Dr Samuel Jutzi's public comments in London will be welcomed by campaigners who have long complained that big agri-business and food producers have too much power over political decisions about regulation of their industry, as awareness is growing that the sector is the world's biggest user of fresh water, a major source of climate pollution, one of the greatest threats to biodiversity, and an important cause of obesity and disease.

Speaking at the Compassion in World Farming annual lecture, Jutzi, director of the animal production and health division of the FAO, said powerful lobby groups were able to delay decisions, sometimes for many years, and "water down" proposed improvements. Their job was made easier because the FAO works by consensus, so persuading as few as two or three national governments to oppose an idea was enough to block it, he said.

"I have now been 20 years in a multilateral organisation which tries to develop guidance and codes for good agricultural practice, but the real, true issues are not being addressed by the political process because of the influence of lobbyists, of the true powerful entities," said Jutzi.

Jutzi then compared the impact of such powerful interventions with the failure of the UN climate summit in Copenhagen in December. "Many of us tend to lose hope in this process as we go on, and as we make only very small steps towards the objectives," he added.

He said action to reform the way global agriculture works was essential in light of the projected doubling of food production by 2050 at the same time as increase water, land and energy scarcity.

Speaking afterwards to the Guardian, Jutzi said an example of the power of the corporate lobby was the obstacles put in the way of proposals two years ago for a voluntary code of conduct for the livestock industry. These would have rewarded countries which introduced better standards for health, and environmental regulations such as how many animals an area of land can support without long-term damage. Because some countries have insisted on more evidence and reports, the voluntary code was now likely to take as long as 10 years to implement, said Jutzi.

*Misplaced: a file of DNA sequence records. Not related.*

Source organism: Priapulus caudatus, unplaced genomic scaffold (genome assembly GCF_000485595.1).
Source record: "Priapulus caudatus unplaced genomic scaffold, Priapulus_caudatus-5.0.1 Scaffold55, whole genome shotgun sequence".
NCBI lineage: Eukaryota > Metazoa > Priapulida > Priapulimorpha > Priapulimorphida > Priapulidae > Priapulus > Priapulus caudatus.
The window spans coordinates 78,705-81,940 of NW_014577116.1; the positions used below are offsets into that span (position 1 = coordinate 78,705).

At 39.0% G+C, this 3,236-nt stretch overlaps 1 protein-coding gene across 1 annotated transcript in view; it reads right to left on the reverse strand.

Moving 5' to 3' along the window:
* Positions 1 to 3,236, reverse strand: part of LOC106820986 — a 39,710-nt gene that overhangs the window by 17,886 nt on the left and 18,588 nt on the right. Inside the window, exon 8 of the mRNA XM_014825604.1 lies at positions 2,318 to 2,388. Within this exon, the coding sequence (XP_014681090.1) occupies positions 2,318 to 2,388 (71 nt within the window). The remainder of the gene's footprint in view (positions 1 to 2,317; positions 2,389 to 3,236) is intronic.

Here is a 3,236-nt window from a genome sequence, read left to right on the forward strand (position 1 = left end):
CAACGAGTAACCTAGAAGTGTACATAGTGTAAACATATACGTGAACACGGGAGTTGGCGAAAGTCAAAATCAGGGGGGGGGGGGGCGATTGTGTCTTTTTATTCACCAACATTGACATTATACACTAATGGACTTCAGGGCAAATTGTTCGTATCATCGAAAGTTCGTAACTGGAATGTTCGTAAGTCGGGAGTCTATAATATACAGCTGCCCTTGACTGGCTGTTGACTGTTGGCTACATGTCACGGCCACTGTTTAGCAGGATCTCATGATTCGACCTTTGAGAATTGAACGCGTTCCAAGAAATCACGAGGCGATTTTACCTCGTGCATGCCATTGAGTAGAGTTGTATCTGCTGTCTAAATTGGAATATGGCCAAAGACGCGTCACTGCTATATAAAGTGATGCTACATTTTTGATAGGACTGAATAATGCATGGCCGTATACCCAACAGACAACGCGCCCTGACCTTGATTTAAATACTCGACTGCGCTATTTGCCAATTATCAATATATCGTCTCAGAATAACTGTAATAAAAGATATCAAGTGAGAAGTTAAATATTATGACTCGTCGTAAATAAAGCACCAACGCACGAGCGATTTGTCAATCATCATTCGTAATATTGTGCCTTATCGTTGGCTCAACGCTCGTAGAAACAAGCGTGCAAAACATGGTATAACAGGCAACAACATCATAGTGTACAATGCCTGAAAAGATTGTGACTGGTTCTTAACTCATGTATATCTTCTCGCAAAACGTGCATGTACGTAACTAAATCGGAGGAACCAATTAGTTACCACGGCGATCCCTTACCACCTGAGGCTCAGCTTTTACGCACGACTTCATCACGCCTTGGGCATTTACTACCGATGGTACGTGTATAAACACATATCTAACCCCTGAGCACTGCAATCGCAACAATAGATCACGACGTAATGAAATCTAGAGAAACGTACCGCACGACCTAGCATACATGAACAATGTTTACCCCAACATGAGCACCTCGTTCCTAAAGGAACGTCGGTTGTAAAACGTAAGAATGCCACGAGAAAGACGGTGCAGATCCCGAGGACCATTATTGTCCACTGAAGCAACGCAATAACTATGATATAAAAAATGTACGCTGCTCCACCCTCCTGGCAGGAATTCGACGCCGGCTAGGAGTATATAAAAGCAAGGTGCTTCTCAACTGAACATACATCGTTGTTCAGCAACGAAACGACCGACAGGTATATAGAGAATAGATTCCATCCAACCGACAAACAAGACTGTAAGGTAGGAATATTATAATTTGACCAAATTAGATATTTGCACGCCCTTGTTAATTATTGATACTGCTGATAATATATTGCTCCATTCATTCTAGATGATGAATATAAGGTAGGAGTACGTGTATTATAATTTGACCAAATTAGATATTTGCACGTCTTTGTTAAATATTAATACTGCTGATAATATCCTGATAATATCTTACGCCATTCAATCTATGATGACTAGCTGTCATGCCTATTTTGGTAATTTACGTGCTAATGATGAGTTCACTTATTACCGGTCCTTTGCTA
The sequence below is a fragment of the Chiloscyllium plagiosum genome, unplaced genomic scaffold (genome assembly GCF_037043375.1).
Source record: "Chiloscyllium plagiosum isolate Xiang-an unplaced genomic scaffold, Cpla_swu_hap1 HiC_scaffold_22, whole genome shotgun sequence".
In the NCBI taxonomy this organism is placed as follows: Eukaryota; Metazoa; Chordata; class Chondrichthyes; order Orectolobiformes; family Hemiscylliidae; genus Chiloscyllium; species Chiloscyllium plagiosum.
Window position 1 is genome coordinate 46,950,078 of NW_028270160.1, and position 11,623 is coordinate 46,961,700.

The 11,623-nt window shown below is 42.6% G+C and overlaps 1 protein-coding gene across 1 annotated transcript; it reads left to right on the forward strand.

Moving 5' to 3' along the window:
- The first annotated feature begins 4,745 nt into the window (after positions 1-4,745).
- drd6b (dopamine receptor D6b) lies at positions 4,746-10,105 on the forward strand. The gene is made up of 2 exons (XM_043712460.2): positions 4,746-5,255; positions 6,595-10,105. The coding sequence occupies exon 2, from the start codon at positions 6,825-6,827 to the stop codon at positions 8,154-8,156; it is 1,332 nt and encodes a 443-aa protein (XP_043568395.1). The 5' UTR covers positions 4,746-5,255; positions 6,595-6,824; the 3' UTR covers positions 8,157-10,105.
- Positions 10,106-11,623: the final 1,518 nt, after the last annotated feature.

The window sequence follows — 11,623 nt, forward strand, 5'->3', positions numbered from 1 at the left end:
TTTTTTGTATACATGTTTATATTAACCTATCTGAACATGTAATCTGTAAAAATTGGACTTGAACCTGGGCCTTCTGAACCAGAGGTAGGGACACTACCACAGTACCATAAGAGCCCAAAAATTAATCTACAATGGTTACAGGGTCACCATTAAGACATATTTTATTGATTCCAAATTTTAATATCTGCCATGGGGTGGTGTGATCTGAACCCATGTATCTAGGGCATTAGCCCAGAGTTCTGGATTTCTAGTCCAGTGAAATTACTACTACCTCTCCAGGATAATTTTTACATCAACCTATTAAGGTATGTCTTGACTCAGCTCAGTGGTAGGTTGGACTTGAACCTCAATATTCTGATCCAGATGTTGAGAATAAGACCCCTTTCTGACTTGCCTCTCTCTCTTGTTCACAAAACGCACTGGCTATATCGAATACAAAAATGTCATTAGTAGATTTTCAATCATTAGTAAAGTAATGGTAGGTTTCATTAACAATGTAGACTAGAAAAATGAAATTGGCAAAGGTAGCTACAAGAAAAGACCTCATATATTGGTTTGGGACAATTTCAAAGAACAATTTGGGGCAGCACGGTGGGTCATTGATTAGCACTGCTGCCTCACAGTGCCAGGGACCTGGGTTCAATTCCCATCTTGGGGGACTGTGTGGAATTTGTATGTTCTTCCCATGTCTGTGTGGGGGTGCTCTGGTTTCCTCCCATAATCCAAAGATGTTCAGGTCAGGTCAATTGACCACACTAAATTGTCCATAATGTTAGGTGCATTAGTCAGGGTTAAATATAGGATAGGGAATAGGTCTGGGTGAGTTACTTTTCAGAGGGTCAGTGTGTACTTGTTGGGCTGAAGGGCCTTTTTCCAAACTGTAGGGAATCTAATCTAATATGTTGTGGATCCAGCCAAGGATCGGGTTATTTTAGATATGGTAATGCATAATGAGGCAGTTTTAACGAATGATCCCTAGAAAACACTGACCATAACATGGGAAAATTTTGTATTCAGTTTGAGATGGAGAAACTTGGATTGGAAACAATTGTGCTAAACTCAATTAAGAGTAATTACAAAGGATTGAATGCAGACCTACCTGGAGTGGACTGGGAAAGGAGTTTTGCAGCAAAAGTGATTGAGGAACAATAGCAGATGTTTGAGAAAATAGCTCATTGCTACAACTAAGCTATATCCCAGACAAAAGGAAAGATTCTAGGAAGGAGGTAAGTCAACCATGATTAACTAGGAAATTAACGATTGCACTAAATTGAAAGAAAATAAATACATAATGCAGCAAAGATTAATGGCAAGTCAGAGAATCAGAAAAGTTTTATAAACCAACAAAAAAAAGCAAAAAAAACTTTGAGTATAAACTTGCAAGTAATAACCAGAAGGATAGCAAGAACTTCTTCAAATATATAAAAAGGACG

"We ran into very serious problems: that's where we noted that the economic interests of the lobbyists have [worked] in the background so certain governments would come up with strict opposition, really strict opposition," he said.

In another case, following the publication of a major report in 2006, Livestock's Long Shadow - which among other things calculated that the livestock industry was responsible for nearly one-third of all man-made greenhouse gas emissions - "you wouldn't believe how much we were attacked," Jutzi told the audience.

Jutzi declined to name individual companies or countries, but defended some parts of the industry, saying not all companies were involved in obstructing the FAO's work. "We know that some of the private sector companies are more progressive than some of the politicians from countries which [have] major livestock interests," he told the Guardian.

Joyce d'Silva, CIWF's director of public affairs, said: "Organisations like Compassion in World Farming engage in dialogue with the FAO - and other international agencies. However our funds are limited and cannot hope to match those of the major agribusiness companies or the budgets of governments which are hostile to, for example, further improvements to animal welfare guidance from these agencies."

She added that it was "horrifying" that, "the narrow interests of certain commercial sectors can have more influence than organisations which represent the values and aspirations of millions of citizens."

Tim Lang, professor of food policy at City University, London, said there have been concerns about corporate lobbying of UN organisations including the FAO and the World Health Organisation for decades, a problem made worse by the widespread acceptance of the power of private companies.